Data comes from up stream and flows down stream. Companies typically have “de facto” stewards at every bend of the stream. “de facto” stewards are not formally assigned the
responsibility but rather they take on the responsibility of managing the data per their own needs and interests. This causes problems …
- If the information about “who the stewards are” and “what data they steward”, is not recorded anywhere (see the Third D for database), data will continue to be
duplicated, data integration will continue to cost small fortunes, and people will always work under the premise of “best guess” when it comes to defining how data will be shared and
leveraged as a competitive advantage.
- Stewards at every bend cause the same data to be defined again and again. And perhaps defined differently again and again. By recording who is responsible for what, the company has a way of
tracking how data is used throughout the company. By recording this information the company has the ability to bring together all of the stakeholders to create a common definition of how the data
is used throughout the company.
It is okay to have “de facto” stewards in your company and long as you know who these individuals are. Once you know who the “de facto” stewards are, your company can use
this stewardship knowledge base to build a roadmap to your company’s data. The recorded steward information can also be used to bring “de facto” stewards together to identify and
resolve discrepancies in how similar data is used, created, updated, … across the enterprise.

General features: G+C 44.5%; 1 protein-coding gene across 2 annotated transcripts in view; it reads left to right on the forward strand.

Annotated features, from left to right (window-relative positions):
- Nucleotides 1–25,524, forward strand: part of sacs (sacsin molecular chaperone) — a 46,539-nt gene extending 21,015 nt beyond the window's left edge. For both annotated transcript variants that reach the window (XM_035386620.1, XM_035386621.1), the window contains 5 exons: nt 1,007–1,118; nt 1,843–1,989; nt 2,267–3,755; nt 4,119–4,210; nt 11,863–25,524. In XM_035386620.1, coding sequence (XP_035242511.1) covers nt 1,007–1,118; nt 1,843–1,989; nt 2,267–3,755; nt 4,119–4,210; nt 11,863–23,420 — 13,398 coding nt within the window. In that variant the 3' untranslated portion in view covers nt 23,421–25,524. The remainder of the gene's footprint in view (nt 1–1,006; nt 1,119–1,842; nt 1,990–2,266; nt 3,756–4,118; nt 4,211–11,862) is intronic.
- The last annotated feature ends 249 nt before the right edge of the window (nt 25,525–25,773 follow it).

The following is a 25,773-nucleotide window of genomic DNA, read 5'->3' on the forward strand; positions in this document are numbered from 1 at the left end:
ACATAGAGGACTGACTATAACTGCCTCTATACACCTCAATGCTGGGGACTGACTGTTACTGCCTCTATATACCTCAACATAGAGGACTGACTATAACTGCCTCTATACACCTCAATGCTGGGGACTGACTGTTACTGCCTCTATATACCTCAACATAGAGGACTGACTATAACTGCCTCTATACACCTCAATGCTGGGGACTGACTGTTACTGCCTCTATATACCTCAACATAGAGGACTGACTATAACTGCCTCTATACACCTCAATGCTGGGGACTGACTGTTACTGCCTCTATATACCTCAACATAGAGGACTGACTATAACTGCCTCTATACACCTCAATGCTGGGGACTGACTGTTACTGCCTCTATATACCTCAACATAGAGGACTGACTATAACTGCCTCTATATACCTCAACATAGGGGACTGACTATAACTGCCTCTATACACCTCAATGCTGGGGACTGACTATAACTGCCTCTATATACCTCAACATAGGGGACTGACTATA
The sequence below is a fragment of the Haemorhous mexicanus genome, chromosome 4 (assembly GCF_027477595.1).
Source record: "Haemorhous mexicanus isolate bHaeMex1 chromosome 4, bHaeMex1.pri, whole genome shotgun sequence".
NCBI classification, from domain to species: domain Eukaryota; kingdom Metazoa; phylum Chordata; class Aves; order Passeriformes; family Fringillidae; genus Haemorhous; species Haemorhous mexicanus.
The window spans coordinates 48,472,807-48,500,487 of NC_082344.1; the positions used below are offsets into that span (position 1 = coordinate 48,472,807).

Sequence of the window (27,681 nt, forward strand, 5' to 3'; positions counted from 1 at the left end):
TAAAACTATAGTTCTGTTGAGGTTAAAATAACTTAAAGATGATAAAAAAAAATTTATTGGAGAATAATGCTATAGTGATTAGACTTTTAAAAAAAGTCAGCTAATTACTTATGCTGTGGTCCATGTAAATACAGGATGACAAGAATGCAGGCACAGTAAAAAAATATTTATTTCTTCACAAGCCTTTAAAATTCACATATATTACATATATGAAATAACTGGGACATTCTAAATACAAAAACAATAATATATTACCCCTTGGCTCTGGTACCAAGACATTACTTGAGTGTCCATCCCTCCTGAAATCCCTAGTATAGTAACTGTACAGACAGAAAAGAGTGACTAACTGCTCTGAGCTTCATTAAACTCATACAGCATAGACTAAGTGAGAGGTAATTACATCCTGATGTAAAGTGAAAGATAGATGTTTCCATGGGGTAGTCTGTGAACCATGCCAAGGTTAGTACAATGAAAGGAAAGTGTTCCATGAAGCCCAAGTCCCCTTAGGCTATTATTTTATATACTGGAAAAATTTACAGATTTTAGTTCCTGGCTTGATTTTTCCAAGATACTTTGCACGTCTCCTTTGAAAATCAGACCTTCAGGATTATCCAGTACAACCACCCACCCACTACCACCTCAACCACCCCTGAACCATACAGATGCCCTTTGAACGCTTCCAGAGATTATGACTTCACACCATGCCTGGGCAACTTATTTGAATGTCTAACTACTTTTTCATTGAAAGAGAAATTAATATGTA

Ultimately, the identification of the “de facto” stewards can help your company identify a single person or group of persons (committee) who have the enterprise’s best interests
at heart and have the final say on how the data is used and created.
The Second D – “Discipline”
There are several disciplines involved in the implementation of a stewardship program. These disciplines include …
- Identifying and recording information about people that are accountable for managing the data.
- Using this recorded information in a way that it can be used “pro-actively” to avoid conflicts and data integration issues and “reactively” to directly impact the resolution of known
business data integration issues.
- Involving the right stewards at the right points in the data and project lifecycle.
- Formalizing stewardship through information policy and performance evaluation.
In many situations, companies are not disciplined in how they record information about people and their specific accountabilities to manage data assets. To implement a stewardship program, it is
imperative that the relationship between people and data be recorded in a database (The Third D) such that this information can be used by others in the organization.
A second discipline involves the use of the steward information “pro-actively” to prevent data integration issues from occurring and “reactively” bringing to resolution known data integration
issues. Once the steward information is recorded in a database, people need to get used to using the steward knowledge-base to learn about how new data or changes to data may impact data and data
processes downstream (as data is passed from application to application). The same knowledge-base can be used to engage all of the right people while reacting to known data integration issues.
If a company follows a structured development methodology, it is important to recognize the need for discipline in utilizing stewards during specific tasks in that methodology. For example: Data
definers must be involved in the earliest stage of requirements gathering while data creators must be involved in the database design. Making certain that stewards are utilized the appropriate